School Children
Nearly 90 per cent of East Asian students suffer from myopia. REUTERS

Nearly 90 per cent of students in East Asia suffer from myopia, or short-sightedness, according to a new study.

Researchers also found that on average 20 to 30 per cent children suffer from myopia in the UK.

Researchers from the Australian National University who conducted a study across the globe found that nearly 90 per cent of school-leavers have short sightedness.

They claim that the main reason for the problem is that children in East Asia spend several hours studying and have very less outdoor exercise. They found that because of tedious study habits the children's eyes get strained leading to several other eye-related problems.

The study claims that the Asian studying habits are solely responsible for the problem. Scientists said that children should be allowed to play outdoors at least two hours a day or else they will get myopia or several other eye-related problems.

The scientists said that up to one in five of these students could experience severe visual impairment and even blindness, according to BBC News.

They said that two generations ago only 20 to 30 per cent children had myopia in the East. But now they there is a drastic increase.

"What we've done is written a review of all the evidence which suggests that something extraordinary has happened in East Asia in the last two generations. They've gone from something like 20 per cent myopia in the population to well over 80 per cent, heading for 90 per cent in young adults, and as they get adult it will just spread through the population. It certainly poses a major health problem," BBC quoted Prof Ian Morgan at the Australian National University, as saying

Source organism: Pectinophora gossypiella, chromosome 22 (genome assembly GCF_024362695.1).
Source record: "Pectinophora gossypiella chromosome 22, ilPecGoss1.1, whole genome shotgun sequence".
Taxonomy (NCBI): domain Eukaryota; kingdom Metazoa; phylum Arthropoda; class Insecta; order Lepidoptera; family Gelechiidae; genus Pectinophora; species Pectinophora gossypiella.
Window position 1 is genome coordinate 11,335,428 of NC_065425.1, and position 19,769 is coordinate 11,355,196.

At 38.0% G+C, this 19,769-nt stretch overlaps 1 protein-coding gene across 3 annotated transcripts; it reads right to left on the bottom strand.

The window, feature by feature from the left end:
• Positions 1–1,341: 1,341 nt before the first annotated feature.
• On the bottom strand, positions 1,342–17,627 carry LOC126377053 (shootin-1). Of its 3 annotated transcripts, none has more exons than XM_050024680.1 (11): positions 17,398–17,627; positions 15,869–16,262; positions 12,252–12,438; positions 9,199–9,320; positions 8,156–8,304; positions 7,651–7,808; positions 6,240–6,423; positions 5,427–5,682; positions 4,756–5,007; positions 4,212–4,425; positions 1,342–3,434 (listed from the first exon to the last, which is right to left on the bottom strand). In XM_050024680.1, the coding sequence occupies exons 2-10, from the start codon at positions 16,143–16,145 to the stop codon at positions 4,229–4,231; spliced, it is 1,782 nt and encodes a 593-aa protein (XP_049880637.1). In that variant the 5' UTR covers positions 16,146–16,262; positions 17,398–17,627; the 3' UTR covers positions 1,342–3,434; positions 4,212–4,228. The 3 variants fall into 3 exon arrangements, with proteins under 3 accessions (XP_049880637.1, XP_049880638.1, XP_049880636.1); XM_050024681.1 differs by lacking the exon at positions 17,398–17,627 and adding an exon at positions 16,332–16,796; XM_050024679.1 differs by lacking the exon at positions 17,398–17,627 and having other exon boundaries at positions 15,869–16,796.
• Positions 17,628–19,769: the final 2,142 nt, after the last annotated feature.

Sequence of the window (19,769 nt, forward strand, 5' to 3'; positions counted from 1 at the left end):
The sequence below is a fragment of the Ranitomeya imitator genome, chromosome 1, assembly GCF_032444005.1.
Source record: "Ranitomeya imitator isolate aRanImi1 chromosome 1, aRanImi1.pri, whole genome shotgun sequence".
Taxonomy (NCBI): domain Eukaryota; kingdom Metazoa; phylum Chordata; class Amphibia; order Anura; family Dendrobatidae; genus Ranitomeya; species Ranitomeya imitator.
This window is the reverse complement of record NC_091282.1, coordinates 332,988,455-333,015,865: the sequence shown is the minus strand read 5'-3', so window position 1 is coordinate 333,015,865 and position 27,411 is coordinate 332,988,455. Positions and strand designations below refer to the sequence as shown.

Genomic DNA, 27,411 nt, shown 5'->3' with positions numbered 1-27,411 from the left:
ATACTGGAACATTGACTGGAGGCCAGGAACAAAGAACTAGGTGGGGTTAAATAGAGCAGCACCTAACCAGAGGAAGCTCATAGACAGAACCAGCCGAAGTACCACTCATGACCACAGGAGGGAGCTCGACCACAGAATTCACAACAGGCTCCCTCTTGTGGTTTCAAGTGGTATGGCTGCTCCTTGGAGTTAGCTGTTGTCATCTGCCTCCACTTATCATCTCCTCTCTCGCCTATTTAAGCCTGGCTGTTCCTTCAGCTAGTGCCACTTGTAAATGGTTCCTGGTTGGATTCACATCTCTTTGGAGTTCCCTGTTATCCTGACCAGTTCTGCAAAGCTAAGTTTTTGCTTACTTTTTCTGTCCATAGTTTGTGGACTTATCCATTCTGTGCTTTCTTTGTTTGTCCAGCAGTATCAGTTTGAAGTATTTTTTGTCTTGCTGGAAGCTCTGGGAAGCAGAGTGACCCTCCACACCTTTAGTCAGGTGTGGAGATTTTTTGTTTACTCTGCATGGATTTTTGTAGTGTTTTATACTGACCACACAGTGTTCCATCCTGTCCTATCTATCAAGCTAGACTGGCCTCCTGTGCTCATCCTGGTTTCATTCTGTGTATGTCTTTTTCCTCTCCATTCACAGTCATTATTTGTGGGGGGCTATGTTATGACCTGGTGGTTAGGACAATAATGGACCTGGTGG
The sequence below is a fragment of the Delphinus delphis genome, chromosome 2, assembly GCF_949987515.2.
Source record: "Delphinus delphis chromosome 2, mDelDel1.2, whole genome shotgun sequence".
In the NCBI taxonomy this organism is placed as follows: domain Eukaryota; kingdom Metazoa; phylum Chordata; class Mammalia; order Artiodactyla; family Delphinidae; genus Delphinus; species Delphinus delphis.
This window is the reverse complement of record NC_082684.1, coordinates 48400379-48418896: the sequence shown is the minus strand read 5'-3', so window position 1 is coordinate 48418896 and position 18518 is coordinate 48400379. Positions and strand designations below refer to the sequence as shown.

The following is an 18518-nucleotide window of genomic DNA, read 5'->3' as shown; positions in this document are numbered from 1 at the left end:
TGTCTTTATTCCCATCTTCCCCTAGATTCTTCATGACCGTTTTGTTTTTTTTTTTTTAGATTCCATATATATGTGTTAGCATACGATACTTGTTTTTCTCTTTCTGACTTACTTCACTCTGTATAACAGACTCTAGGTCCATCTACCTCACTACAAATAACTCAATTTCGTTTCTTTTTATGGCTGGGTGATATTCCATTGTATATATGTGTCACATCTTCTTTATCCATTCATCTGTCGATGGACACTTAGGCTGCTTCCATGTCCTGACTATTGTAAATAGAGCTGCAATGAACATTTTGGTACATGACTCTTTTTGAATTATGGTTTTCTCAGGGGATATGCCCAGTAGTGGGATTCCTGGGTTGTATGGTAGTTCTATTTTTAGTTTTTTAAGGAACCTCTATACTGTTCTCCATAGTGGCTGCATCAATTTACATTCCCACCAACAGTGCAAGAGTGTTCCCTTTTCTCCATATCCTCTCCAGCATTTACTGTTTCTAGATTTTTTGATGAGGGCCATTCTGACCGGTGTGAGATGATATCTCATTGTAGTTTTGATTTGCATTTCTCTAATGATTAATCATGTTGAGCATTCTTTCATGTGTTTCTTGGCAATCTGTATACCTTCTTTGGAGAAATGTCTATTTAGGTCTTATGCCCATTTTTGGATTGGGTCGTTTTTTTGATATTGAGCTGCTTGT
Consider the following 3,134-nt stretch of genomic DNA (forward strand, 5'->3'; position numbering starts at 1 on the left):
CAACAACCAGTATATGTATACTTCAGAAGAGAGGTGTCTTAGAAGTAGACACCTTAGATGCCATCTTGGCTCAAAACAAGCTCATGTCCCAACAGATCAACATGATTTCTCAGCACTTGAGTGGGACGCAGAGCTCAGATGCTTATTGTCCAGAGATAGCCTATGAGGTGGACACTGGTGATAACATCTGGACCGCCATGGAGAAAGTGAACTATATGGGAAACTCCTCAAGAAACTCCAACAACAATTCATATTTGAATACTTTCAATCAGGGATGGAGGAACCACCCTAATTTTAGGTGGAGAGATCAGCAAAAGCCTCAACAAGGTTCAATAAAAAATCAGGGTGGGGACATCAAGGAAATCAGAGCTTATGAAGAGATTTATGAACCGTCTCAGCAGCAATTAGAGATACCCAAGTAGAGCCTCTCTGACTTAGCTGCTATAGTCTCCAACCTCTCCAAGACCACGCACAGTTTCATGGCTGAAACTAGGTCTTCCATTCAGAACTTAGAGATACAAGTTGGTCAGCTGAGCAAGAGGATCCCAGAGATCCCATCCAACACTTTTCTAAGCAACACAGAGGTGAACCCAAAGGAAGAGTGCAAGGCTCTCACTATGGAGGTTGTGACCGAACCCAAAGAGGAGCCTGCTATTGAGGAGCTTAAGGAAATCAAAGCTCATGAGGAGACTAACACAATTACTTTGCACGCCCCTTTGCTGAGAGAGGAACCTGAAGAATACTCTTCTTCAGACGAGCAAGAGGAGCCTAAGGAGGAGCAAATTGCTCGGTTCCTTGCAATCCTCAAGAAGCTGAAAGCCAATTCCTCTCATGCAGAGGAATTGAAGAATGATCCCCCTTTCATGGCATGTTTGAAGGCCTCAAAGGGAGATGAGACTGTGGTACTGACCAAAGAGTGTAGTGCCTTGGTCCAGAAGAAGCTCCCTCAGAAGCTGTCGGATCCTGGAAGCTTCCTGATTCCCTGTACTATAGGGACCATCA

Morgan said before myopia leads to major eye problems such as blindness or visual impairment, it should be stop or prevented. Health Organisations such as WHO should take up preventive measures and proper eye treatment, they said.

"Even if successful prevention is possible, East Asia will still be faced, for close to the next 100 years, with an adult population at high risk of developing pathological [high] myopia. Further progress in our understanding of the natural history of pathological myopia is thus essential, and while there have been some promising developments in treatment, more effective treatments are still required," Onmedica quoted Prof Ian Morgan as saying.